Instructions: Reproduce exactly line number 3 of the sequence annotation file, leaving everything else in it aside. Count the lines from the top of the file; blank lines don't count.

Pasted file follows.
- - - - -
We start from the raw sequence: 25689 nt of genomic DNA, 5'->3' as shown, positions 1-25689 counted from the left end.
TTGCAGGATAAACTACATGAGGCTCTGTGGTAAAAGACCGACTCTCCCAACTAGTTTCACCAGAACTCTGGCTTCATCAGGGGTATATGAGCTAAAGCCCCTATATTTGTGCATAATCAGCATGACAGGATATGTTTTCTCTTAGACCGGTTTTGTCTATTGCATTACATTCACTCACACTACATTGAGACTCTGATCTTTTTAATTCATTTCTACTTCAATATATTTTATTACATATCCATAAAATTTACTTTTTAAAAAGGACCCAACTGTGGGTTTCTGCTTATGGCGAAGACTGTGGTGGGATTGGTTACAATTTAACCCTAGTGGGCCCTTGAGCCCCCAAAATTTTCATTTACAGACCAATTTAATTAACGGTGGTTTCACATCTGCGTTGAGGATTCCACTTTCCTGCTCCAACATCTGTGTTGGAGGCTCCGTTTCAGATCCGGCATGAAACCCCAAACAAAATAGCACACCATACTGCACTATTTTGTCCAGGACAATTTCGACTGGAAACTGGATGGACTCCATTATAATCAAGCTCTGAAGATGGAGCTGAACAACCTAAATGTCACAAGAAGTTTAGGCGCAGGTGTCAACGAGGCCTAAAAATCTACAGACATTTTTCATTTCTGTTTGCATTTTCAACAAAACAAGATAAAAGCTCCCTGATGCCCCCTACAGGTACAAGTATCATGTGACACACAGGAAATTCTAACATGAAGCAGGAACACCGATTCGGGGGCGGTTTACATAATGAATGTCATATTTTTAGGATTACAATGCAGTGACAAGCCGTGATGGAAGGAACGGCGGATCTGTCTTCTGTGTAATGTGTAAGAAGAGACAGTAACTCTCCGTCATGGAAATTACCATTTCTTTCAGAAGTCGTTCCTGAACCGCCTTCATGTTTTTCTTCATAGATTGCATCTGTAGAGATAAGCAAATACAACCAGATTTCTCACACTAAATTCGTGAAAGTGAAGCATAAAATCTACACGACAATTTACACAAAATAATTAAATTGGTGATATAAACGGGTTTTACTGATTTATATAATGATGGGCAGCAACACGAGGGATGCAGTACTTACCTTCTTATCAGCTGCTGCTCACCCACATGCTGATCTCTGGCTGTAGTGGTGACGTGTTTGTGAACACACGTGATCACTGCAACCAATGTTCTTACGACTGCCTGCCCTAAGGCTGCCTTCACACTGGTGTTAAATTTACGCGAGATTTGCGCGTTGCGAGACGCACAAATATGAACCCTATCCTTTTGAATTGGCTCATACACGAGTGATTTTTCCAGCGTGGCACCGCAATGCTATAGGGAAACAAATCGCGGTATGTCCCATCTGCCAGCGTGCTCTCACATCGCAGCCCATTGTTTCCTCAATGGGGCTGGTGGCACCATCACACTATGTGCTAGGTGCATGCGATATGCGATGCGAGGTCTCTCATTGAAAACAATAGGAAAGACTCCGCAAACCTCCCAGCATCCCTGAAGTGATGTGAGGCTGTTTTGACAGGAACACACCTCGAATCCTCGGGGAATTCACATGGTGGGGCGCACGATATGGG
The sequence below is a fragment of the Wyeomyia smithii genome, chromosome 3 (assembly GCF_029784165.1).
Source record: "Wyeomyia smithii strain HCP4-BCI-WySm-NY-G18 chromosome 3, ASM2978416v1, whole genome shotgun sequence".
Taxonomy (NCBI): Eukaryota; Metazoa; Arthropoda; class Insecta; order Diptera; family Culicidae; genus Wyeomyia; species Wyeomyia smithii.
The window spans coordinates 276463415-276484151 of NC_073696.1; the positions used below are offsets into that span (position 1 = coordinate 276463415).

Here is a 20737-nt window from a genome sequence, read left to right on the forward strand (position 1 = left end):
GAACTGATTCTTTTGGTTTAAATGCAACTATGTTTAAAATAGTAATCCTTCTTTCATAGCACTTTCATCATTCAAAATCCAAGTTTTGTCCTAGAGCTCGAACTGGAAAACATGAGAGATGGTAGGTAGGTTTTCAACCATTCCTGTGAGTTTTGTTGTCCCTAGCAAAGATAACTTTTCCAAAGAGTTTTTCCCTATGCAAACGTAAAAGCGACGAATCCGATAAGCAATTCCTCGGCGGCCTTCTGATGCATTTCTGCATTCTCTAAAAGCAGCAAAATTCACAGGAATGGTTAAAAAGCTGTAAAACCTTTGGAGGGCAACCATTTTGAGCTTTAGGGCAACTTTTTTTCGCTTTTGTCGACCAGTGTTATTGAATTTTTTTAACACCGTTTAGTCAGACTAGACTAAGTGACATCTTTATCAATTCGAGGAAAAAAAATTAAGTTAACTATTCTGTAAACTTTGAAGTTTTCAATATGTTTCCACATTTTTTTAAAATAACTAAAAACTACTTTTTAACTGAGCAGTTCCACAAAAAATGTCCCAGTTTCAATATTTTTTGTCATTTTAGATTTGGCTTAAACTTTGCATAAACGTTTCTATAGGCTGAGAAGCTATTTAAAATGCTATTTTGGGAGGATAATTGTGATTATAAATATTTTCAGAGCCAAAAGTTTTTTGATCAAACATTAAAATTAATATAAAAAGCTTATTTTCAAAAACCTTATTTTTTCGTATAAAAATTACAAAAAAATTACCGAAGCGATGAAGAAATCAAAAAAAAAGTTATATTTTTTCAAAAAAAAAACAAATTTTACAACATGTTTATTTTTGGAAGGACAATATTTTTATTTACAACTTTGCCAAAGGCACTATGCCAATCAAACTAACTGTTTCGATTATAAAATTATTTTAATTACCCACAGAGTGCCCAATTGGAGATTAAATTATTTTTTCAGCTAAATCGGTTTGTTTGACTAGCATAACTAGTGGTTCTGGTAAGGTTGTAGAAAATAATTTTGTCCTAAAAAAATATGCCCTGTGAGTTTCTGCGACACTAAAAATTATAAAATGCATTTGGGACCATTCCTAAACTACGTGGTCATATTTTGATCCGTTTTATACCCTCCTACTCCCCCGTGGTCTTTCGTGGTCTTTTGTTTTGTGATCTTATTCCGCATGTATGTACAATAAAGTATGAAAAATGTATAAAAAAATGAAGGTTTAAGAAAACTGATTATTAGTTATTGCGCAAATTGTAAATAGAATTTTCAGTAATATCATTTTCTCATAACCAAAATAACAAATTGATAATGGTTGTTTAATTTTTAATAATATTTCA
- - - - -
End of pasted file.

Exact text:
The sequence below is a fragment of the Wyeomyia smithii genome, chromosome 3 (assembly GCF_029784165.1).